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ANN BAILEY: Let the good times roll

When I was growing up, football wasn't the only game in town in the fall. Fall also ushered in bowling season. My dad, Adrian, bowled on at least one league team at the Larimore (N.D.) Legion Lanes every winter for more than 30 years. He was a go...

Ann Bailey

When I was growing up, football wasn't the only game in town in the fall. Fall also ushered in bowling season.

My dad, Adrian, bowled on at least one league team at the Larimore (N.D.) Legion Lanes every winter for more than 30 years. He was a good bowler, and the trophies on top of the china closet in my parents' home are testimony to his ability.

Inspired by my dad's enthusiasm for bowling and his success at it, in seventh grade I decided to join the junior bowling league, which was on Monday afternoons after school.

It soon became apparent I wouldn't be as successful as my dad was. I was an OK bowler, but trophies definitely weren't in my future.

Practice didn't make perfect

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Though my dad and I hit the lanes often on weekends so I could practice, I never seemed to completely get rid of the habit of turning my wrist when I released the ball. Once in a while, when I managed to keep my wrist straight, I ended up with a few spares or strikes and got a respectable score. However, more often than not, my wrist twisted, which resulted in a ball that started angling toward the gutter before it got to the pins.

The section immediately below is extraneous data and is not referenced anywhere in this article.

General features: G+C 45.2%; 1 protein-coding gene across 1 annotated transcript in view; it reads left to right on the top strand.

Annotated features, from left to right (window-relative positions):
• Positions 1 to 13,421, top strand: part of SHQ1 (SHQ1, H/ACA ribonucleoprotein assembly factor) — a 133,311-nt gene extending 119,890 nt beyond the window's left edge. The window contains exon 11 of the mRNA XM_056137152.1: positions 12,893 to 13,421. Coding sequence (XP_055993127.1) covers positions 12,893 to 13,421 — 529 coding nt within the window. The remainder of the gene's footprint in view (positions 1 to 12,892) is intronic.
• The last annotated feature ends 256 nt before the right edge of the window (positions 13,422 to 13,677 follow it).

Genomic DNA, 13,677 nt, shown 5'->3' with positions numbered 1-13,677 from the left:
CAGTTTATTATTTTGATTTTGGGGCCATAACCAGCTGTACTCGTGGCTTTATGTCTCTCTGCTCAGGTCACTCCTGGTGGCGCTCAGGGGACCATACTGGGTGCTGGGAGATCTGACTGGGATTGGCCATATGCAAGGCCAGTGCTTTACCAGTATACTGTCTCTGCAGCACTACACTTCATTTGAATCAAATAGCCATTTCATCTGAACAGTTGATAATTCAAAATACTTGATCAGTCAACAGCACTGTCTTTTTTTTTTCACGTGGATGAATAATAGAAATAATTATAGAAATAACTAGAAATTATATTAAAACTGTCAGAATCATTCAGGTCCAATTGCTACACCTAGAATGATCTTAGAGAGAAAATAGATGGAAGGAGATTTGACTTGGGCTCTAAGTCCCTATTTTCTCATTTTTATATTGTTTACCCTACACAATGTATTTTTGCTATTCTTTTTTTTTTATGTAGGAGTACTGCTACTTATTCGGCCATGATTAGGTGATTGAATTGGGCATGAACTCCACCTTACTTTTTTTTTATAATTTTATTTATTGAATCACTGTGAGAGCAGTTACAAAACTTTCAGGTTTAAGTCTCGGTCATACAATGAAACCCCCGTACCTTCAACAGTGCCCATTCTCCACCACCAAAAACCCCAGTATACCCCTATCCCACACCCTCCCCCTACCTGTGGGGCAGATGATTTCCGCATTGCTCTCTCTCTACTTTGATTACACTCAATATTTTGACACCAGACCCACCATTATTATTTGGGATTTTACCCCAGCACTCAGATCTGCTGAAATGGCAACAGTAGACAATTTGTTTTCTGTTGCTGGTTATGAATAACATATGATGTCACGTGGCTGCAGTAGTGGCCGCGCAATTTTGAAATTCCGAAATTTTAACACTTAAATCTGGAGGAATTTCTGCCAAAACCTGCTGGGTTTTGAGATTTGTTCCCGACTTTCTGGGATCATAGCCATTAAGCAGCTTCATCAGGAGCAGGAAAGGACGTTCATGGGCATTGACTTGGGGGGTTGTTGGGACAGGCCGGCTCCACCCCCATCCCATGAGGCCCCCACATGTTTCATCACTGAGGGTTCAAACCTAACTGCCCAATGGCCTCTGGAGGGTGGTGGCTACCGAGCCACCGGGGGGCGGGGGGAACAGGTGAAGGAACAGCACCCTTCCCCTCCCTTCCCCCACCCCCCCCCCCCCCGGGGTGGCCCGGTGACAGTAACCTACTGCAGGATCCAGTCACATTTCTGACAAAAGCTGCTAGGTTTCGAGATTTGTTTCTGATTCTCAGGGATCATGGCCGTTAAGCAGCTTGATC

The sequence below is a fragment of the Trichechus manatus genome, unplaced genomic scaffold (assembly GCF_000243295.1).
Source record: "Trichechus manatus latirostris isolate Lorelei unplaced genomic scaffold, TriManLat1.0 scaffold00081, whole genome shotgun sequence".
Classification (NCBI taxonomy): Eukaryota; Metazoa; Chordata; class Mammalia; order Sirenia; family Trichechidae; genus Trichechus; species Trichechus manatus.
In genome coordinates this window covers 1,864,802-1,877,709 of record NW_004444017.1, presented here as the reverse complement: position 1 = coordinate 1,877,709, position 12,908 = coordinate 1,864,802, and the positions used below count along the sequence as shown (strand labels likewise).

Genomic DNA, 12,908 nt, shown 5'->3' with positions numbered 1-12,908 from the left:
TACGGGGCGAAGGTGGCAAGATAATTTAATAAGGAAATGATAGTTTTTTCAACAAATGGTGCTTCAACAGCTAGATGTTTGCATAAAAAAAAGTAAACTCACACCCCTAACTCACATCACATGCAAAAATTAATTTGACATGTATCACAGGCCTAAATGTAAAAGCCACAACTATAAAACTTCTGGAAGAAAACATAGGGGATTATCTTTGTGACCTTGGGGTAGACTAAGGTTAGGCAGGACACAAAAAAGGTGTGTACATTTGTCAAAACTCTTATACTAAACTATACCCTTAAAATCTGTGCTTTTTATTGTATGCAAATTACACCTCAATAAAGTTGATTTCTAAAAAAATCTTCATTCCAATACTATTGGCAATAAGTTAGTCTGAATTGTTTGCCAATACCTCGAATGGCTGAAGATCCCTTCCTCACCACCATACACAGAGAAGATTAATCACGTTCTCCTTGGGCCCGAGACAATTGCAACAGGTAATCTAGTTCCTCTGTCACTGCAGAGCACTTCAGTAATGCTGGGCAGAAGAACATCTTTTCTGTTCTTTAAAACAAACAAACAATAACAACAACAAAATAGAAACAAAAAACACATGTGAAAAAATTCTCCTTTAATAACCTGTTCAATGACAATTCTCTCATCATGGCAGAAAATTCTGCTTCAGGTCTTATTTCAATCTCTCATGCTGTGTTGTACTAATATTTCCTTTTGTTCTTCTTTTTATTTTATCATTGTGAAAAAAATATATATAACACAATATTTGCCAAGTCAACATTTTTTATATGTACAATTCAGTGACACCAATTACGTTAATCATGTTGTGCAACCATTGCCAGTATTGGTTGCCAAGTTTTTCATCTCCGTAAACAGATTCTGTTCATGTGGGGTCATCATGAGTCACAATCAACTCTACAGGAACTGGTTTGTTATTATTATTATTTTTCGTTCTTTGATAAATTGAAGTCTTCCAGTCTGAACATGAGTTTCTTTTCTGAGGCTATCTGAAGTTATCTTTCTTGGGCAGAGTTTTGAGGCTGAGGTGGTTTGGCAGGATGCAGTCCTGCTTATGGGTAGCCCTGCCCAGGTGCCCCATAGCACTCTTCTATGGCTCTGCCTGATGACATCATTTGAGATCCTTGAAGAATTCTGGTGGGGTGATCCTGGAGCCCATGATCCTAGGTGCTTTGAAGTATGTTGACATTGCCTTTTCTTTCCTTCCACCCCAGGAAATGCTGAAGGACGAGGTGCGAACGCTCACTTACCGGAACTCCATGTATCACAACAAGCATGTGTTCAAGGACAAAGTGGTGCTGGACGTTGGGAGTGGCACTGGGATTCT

If I was lucky I would be able to knock off one or two pins before the ball hit the gutter. When I averaged my scores over three games, they were good enough not to earn bottom honors, but a long way from receiving a bowler-of-the-year award.

I bowled for a few years before Larimore High School started a girls basketball team and I decided to try my hand at that. (It turns out that I wasn't much better at basketball than I was at bowling, but that's a column for another day.)

Family fun

Though, I was no longer in a league, I still enjoyed going bowling, just for fun, with my dad and siblings. We did that fairly often because my dad's desire to get good scores didn't diminish when he got older. He was always looking for someone to bowl with him, and as he worked to improve his game, the rest of us had fun knocking down whatever pins we could.

After my dad died in 1996, my interest in bowling waned. With him no longer around to suggest we go bowling, I guess I just lost my incentive to go.

In fact I didn't pick up a ball again until about a week ago when Brian and I decided to take our children bowling at the Larimore Legion Lanes.

Ellen is bowling with a children's group and Brendan and Thomas, are bowling for gym class this month, so we thought we'd give them a little practice time by bowling on a Sunday afternoon.

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No better

I got a score of 247.

For a three-game total.

Obviously my absence from the alleys didn't do anything to improve my bowling. I was pleased, though, that my scores rose with each succeeding game and that I almost cracked 100 by the completion of the third.

Brian, who hadn't bowled in 15 years, either, did break 100, but let's just say that he didn't burn up the alleys, either. Ditto for our three children. However, they do show potential for being good bowlers and appear to following more in my dad's footsteps than mine.

Regardless of our scores all of us had a good time bowling and intend to go again.

I plan to wait, though, until my sore muscles heal. I found out that the difference between bowling now and when I went with my dad and siblings when I was in my 30s is that I feel it a lot more. I may be able to get down the alleys just as fast, but the next day, I move much more slowly.

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